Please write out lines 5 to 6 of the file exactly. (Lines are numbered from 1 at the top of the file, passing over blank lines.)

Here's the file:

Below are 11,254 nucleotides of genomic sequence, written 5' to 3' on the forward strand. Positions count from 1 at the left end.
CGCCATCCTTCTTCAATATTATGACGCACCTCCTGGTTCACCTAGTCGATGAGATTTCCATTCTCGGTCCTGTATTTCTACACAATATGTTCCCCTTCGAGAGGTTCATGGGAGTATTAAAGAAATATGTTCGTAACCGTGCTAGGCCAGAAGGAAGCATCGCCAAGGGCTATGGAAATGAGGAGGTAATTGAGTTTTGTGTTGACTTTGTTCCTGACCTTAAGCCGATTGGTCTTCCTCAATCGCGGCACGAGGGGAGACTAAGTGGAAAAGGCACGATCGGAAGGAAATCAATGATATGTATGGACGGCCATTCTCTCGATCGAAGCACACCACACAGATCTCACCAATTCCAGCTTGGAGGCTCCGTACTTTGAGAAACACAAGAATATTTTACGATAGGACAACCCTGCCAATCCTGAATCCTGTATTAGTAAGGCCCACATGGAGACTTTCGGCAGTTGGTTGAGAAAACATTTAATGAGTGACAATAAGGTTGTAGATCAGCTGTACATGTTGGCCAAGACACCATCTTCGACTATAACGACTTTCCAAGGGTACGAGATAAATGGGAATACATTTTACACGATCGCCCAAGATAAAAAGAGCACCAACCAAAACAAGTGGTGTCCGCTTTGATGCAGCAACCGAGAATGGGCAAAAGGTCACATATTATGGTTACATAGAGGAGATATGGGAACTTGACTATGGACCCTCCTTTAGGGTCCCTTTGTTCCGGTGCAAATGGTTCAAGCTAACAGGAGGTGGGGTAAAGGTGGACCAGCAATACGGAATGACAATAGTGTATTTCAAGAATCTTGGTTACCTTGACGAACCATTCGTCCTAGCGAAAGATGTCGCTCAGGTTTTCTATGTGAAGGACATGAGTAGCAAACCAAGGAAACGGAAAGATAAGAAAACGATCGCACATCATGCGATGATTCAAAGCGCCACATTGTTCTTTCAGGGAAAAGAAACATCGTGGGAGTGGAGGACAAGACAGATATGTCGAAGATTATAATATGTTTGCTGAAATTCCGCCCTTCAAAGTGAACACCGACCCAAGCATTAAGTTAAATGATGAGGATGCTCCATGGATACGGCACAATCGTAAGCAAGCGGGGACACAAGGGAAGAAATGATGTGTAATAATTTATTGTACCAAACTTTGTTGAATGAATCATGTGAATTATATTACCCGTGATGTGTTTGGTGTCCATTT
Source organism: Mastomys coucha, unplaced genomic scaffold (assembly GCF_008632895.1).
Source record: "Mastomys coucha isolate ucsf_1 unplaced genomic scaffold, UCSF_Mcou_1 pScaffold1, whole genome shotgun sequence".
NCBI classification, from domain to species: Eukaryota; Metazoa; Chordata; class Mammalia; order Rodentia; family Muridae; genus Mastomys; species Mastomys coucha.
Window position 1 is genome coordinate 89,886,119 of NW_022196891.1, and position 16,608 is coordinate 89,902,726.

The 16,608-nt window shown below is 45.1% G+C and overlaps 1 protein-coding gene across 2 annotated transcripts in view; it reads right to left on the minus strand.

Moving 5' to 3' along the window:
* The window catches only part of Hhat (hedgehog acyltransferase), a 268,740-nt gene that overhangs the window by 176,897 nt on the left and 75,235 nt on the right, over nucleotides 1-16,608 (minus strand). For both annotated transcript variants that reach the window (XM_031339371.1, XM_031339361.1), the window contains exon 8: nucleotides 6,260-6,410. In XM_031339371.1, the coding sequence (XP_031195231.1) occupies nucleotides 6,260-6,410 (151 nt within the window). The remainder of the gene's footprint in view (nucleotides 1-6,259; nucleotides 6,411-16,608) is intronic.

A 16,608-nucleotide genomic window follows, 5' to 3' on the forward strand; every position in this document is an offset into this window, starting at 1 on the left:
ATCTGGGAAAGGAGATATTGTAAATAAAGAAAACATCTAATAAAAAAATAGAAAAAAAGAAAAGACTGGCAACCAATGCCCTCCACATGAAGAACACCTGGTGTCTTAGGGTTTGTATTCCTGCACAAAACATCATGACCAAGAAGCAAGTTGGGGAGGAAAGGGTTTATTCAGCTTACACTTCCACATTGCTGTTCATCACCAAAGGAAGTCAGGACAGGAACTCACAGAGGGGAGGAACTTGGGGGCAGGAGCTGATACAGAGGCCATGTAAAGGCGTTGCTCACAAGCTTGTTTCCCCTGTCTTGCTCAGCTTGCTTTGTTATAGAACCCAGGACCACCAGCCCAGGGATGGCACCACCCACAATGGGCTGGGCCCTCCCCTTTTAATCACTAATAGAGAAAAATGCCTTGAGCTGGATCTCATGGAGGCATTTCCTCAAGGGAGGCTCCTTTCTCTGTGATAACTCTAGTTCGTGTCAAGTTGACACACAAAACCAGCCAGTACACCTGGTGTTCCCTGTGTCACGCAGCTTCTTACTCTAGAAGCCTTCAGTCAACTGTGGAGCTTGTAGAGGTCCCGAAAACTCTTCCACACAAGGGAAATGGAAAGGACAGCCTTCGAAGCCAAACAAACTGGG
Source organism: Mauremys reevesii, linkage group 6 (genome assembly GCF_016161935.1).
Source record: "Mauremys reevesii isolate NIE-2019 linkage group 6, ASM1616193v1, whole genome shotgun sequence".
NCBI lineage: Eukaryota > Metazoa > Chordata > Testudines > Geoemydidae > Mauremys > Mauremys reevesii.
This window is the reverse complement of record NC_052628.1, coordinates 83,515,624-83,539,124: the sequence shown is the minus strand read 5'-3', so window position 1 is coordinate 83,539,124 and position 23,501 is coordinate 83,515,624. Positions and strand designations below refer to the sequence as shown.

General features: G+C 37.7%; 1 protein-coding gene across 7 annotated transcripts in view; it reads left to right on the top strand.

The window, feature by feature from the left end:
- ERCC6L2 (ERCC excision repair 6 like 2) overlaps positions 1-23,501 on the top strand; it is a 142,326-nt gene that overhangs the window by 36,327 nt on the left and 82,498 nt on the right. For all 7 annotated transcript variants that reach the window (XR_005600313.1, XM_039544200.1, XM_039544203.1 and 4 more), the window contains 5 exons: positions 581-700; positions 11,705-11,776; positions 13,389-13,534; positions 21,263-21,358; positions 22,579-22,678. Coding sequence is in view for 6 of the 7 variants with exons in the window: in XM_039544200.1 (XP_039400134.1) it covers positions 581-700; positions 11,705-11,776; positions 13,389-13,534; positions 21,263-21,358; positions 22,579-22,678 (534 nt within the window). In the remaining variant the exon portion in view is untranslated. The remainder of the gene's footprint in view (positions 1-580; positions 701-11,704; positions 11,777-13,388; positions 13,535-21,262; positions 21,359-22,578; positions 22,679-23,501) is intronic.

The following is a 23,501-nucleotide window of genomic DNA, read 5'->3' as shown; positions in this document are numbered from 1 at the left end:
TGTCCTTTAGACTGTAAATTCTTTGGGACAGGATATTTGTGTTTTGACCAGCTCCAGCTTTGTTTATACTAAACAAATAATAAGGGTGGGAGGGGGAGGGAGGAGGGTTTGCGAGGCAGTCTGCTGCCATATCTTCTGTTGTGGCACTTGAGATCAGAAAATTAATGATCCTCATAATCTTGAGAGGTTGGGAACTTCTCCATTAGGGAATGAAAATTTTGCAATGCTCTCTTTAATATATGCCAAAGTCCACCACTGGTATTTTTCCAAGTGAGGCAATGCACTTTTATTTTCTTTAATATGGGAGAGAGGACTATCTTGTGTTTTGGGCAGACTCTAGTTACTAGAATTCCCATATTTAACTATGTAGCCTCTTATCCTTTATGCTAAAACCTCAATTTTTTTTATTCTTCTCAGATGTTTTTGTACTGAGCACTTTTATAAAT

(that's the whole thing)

NCBI classification, from domain to species: Eukaryota; Metazoa; Chordata; class Mammalia; order Rodentia; family Muridae; genus Mastomys; species Mastomys coucha.
Window position 1 is genome coordinate 89,886,119 of NW_022196891.1, and position 16,608 is coordinate 89,902,726.